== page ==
Starting from a small central coil, Doug Johnston and his wife, Tomoe Matsuoka, steadily work their way out. When it gets big enough, the coil is fixed into place with two large stitches. Then, the process continues. Around and around and around.
As the rope winds its way up, the coils start to take on the qualities of liquid. Streams converge, confluent pools form. The yielding nature of the cotton fibre is given form by the banks of its stitching. These soft forms have a coming-apart-at-the-seams-ness that holds your interest — and all poetry aside, they’re actually rather sturdy: a little flexibility is a good thing.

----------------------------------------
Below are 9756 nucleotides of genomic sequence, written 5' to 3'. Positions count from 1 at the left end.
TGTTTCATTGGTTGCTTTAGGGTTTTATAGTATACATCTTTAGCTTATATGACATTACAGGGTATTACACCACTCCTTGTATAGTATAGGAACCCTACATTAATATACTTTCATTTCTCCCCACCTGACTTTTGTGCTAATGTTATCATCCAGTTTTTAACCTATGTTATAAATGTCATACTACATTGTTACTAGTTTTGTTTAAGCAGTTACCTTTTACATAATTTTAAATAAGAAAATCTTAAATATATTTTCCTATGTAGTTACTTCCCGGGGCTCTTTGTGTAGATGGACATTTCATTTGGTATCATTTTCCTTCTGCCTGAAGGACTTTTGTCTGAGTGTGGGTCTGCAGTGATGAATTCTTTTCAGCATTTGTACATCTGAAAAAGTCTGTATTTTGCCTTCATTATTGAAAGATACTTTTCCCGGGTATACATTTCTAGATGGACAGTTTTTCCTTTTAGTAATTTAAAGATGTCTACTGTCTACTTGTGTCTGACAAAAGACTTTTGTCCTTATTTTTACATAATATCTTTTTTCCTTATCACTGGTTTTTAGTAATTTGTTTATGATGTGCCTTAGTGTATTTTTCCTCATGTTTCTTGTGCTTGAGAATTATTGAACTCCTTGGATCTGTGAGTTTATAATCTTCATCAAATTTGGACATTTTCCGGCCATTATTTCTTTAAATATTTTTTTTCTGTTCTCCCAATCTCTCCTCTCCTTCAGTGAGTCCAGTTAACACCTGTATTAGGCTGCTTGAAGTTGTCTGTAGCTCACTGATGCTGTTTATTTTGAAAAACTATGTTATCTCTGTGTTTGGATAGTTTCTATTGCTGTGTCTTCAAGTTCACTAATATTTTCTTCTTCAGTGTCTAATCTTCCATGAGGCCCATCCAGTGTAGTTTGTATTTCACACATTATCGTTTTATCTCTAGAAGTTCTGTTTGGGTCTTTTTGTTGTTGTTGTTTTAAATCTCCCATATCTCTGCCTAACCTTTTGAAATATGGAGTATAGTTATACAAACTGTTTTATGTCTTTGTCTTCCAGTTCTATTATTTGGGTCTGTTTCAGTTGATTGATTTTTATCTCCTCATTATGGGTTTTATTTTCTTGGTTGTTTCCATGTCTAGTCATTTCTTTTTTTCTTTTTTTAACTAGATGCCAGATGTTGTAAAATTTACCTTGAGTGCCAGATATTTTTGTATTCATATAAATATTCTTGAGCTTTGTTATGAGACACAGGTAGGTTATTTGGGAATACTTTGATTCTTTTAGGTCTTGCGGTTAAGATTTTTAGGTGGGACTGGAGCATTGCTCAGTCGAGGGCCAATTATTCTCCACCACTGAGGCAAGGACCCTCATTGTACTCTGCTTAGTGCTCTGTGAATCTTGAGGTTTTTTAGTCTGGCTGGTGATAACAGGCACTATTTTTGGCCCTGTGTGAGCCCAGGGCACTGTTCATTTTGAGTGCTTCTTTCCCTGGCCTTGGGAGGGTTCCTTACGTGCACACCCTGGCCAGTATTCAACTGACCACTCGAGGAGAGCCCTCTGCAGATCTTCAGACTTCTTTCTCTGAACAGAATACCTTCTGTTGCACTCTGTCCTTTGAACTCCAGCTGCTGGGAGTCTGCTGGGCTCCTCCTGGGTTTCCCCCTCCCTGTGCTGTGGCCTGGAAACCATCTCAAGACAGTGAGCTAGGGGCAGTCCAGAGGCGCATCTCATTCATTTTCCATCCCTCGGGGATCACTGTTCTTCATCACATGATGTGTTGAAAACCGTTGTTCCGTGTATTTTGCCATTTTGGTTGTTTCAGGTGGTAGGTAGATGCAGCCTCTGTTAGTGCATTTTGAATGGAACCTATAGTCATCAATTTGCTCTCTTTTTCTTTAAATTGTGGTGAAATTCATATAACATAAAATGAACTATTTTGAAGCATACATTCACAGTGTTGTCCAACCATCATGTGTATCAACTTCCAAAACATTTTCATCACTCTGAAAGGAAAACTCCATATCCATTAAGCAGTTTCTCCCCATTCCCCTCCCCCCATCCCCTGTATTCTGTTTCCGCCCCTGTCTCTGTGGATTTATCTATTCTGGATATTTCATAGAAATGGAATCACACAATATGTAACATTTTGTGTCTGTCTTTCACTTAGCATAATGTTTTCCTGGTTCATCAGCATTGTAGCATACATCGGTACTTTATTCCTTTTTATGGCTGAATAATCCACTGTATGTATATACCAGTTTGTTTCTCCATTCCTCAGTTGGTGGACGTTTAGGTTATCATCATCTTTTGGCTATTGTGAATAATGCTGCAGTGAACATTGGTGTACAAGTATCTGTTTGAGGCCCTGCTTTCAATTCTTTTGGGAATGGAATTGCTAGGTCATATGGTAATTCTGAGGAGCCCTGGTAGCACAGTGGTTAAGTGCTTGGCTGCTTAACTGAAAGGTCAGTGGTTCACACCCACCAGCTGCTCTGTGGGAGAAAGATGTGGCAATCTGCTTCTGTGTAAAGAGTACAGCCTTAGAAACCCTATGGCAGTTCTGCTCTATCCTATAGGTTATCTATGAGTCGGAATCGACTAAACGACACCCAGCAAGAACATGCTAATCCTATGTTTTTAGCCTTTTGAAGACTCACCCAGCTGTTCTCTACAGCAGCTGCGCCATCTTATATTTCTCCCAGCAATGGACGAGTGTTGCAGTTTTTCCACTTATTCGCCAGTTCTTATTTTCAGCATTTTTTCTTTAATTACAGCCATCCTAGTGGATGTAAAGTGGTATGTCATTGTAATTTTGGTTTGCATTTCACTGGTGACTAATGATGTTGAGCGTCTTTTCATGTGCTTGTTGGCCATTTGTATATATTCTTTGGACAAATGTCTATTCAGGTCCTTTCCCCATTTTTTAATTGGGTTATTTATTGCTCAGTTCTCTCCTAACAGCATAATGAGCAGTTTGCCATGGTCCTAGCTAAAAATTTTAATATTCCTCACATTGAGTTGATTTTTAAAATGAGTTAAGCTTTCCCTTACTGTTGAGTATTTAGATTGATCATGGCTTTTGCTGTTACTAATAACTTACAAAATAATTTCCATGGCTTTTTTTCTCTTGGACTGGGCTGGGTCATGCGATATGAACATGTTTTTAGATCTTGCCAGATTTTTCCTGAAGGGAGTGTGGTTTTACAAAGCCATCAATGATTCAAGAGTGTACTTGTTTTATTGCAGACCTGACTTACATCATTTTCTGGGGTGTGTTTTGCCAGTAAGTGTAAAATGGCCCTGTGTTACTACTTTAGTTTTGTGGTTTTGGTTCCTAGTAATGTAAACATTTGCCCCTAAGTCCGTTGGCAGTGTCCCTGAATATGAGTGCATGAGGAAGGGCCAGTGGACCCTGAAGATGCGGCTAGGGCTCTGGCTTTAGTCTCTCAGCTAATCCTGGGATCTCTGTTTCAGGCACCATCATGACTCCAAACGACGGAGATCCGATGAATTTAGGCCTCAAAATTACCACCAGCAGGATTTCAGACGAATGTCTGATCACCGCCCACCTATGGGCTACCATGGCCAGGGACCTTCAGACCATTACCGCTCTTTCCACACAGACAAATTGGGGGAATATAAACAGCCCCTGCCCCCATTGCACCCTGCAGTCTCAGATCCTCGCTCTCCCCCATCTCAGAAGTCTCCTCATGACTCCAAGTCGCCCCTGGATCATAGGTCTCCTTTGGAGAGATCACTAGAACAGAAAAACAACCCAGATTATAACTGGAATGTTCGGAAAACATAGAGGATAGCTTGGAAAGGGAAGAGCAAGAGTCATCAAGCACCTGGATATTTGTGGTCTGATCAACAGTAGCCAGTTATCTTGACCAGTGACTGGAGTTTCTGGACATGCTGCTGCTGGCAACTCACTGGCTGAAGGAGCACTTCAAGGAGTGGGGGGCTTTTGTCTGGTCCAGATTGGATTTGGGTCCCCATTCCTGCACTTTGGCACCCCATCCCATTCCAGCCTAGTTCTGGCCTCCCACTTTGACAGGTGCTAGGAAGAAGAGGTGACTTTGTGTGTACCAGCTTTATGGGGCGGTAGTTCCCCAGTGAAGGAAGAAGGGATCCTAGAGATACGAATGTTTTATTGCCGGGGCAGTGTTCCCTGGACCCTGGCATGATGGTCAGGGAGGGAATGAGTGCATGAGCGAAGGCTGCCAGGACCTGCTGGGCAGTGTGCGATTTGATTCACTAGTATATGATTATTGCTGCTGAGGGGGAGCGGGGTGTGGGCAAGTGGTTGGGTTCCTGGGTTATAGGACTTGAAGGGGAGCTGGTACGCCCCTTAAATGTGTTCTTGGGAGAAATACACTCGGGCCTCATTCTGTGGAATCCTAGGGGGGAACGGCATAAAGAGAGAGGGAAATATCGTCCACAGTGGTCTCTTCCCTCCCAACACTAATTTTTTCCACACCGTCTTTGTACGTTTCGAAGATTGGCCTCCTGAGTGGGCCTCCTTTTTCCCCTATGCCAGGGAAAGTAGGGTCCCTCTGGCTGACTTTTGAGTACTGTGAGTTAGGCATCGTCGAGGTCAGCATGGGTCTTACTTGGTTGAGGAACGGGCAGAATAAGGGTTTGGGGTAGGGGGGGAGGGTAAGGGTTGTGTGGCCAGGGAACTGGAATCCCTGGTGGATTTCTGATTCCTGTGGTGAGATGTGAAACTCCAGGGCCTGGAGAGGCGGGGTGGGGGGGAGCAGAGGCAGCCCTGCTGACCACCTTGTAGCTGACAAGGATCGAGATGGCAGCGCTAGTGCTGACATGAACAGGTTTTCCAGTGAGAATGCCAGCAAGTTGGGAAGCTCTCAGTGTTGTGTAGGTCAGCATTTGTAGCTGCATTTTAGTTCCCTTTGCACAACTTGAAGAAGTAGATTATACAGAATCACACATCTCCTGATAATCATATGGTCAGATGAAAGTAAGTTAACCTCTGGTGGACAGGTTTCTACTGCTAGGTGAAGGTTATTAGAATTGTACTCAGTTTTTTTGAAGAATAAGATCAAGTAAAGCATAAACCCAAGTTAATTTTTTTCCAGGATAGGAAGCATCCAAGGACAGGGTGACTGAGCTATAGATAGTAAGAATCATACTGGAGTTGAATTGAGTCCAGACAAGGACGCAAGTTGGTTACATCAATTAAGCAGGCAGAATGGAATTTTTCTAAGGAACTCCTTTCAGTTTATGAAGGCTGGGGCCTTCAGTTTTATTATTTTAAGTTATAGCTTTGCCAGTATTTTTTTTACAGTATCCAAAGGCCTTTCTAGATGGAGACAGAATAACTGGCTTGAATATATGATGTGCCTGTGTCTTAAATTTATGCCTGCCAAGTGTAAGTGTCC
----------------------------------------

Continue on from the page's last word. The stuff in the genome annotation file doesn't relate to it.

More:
Made by hand on big old sewing machines, the work is gradual, methodical, one piece at a time. These useful objects form part of a larger artistic practice for Doug Johnston, a way of thinking about a human’s role in making. If so much of our world is made of injection-moulded plastic, what does it mean to produce objects with one of the oldest production techniques in the world? Sometimes Johnston creates coiled baskets that are large enough to hide in.
Beyond being practical objects, Doug Johnston encourages us to think about the way that our physical world is made. To be thoughtful, and to see the process as part of the point. And on he goes, coiling his rope around and around.
We’re proud to stock a selection of Doug Johnston both in our shop online and in our Amsterdam store.